Realism can do that, but it’s also usually quasi-banal and I’m fine with that. I also think painting has always dealt with its own history. That’s one of the most interesting things about it for me. We can refer to our own histories and a universal history and try to translate that into something that can be useful for us currently. I’m less interested in reinterpreting styles, that’s where things cross from being banal into being vapid.

What role does memory play within your work?
Some of my work is instigated by explicit memories, but I wouldn’t say it’s a formula that I give much power. Accessing old lingering memories and updating my understanding of them through the labor of art making can be somewhat therapeutic. I actually feel like I have a really terrible memory. The thing about memory is that we can never really be too certain about how accurate it is. I don’t fuck with nostalgia in a stylistic sense, but traumas and memories have informed certain paintings or sculptures. I’d rather generalize and humanize than be self-referential. Narcissism is very much alive and thriving without my contributions.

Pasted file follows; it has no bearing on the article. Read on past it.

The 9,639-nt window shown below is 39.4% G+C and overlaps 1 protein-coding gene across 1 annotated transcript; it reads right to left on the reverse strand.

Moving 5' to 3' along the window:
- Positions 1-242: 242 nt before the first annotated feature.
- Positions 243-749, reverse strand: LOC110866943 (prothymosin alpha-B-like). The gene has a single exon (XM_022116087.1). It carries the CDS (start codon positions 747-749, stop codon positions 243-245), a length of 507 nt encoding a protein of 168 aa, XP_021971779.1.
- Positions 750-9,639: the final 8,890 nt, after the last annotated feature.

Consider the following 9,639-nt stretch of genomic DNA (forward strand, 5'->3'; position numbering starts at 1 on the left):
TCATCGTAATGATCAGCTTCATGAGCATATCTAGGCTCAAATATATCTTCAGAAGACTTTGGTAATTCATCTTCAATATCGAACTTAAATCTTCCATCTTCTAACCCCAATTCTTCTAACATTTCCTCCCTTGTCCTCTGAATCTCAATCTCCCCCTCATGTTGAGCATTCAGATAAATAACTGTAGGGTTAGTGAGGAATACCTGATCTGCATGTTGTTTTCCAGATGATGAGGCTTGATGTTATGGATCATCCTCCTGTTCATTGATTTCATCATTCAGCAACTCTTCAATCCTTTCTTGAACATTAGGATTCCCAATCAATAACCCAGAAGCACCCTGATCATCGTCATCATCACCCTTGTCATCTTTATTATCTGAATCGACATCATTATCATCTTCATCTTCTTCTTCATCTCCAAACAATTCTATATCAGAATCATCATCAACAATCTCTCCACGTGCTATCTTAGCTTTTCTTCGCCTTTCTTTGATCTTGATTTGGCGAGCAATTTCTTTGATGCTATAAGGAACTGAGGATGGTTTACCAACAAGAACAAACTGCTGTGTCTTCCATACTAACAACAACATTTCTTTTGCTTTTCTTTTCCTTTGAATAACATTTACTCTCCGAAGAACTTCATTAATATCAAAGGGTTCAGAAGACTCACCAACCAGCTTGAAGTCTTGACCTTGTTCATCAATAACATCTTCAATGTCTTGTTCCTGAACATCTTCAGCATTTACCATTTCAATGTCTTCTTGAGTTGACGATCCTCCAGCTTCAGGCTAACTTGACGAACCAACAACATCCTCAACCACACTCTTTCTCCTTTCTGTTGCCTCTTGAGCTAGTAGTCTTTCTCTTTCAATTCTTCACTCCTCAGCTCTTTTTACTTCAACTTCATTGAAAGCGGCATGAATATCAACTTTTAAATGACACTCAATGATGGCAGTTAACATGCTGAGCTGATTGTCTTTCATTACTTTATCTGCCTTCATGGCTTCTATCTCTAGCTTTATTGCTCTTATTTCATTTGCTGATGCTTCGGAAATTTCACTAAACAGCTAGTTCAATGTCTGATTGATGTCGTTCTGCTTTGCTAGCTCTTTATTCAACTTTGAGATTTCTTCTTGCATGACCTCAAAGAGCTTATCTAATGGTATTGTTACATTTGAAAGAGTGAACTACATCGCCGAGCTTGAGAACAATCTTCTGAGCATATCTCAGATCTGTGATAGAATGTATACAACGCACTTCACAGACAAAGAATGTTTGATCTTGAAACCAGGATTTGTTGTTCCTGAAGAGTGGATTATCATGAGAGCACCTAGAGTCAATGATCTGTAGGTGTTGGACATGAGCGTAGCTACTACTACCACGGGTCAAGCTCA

Do you experience actual catharsis throughout the process of creating?
I wouldn’t say that it’s the process of creating work that results in catharsis, but that on occasion it can help towards recognizing mental patterns that can make catharsis less elusive. It’s therapeutic for me in a similar way that many solitary activities can be, whether that’s a long walk or a great film, and I’m relatively adamant about the frequent need for solitude in both my life and art. I don’t think that social disengagement necessarily equates with selfishness.

I agree. Solitude authorizes a physical reaction, that shifts automatically once the environment changes. The body always needs to get into a specific climate before it can start creating. I’m not saying we aren’t good at creating when we’re in company, but there’s a certain impact upon the mind and all other senses when another being is around.